You know the cars still out there gang….beautiful sports cars, crazy wild customs and everything in between.
We’ve found so many that were thought extinct or gone for decades that I always begin my research with the 100% belief that the car still exists. Funny thing is that we’re still finding cars to this day. We’ve just located a handbuilt car from 1948 which has been missing since it appeared in a 1948 magazine – over 70 years. I hope to be able to share a story on it soon. So….let’s take a look at this car today – an unpublished set of photos from the Petersen Digital Archive. I’ve never seen photos of it before, and I can’t recall it ever being in a 1950s magazine so let’s take a look at the photos and see what we can learn. And away we go.
The Front of the Car
I love the fact that several of the photos show a man with the car (presumably the owner/designer/builder) and his dog. What a fun sight this car and these passengers must have been when seen on the road. The styling was influenced, no doubt, by the General Motors Le Sebre Concept car which came out in 1951. These photos were taken by Joe Moore in 1955 with the title “Pontiac Carbs and 1954 Fantasy.” That gives us our first clue which is a build date of 1954. The abbreviation “MTR” also appears for the “periodical” so that was either Motor Trend or Motor Life – unless there’s another magazine by Trend Inc. that matches.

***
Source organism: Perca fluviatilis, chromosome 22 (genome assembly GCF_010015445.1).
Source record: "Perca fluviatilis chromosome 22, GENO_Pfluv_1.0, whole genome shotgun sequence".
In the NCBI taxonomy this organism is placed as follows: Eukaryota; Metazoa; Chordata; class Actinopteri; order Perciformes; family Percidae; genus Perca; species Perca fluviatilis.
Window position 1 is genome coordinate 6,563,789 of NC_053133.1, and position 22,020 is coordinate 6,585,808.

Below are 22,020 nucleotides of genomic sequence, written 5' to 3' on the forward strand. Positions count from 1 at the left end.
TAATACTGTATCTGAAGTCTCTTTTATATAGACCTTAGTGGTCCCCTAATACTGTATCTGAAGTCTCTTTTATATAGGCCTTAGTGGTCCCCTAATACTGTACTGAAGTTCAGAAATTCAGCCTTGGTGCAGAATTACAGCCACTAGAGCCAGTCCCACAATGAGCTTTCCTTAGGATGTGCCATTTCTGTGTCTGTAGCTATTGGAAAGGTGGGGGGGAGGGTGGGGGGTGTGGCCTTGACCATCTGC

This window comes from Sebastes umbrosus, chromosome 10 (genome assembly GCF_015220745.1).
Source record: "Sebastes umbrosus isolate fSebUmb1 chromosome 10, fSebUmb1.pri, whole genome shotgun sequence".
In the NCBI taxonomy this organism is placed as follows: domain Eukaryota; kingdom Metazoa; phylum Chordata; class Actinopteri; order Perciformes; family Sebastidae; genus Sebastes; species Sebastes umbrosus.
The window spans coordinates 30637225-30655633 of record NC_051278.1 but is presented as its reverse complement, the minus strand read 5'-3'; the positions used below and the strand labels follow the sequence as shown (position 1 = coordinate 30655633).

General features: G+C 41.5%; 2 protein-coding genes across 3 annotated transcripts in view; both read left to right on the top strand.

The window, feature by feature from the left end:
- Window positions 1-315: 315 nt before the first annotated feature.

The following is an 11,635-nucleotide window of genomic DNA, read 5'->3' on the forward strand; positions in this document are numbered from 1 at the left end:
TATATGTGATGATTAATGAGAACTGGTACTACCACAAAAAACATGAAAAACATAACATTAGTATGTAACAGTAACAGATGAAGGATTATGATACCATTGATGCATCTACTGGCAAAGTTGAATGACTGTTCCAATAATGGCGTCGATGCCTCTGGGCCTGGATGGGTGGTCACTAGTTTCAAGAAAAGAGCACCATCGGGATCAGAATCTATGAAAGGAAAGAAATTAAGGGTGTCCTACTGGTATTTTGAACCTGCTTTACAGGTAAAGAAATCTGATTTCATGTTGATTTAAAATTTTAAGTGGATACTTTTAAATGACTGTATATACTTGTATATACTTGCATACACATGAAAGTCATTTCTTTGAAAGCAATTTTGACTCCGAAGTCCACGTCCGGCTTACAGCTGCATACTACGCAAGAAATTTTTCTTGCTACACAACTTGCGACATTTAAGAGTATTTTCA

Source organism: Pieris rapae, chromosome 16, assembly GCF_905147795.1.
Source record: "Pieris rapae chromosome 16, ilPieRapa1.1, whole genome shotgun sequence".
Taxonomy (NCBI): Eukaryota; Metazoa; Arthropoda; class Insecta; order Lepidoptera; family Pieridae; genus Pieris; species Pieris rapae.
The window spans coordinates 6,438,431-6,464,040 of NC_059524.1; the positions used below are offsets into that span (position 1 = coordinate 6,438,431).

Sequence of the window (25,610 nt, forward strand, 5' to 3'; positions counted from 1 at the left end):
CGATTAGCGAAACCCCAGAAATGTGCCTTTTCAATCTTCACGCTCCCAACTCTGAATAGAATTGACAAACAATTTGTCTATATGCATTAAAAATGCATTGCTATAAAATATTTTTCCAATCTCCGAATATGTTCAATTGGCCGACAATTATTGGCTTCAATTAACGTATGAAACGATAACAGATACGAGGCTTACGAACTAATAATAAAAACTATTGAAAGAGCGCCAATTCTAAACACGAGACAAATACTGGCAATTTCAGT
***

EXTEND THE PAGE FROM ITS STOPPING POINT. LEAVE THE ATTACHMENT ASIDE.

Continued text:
The bullets on the front of the car is also a style for the time, and many customs were wearing these. The 1952 Manta Ray, 1950 Leo Lyons Custom Mercury, The 1957 Galileo Show car – we’ve found several customs of the 1950s with this look, and of course you had them on the production cars too such as the mid fifties Cadillacs and some 50s Buicks too.
The Side of the Car
Back of the Car
In the photos below we can confirm what we thought the car was built on – the rear axle is a Ford Banjo (1939-1948) and this is heritage of the engine you’ll soon see too. So…most likely this car was built using a donor car from 1939-1948. And maybe some Pontiac carbs given that it references these as part of the titles for the pictures in the archive.
Not sure of the gauges here gang – maybe Ford? Possibly Pontiac? I think it’s a 1950 Ford steering wheel. All thoughts appreciated.
The Ford Flathead engine is pre-1949 which is confirmed with the location of the distributor – at the front center of the engine. It’s also known as a Ford crab carburetor.
So where do we go next? For me it’s hitting the books and magazines of the 1950s. And sometimes we get lucky and someone on the internet recognizes a car and knows its history – just like the car we found from 1948 that hasn’t been seen since then but will debut on our website soon. Always something fun and exciting to share with you here at Undiscovered Classics.
Hope you enjoyed the story, and remember…
The adventure continues here at Undiscovered Classics.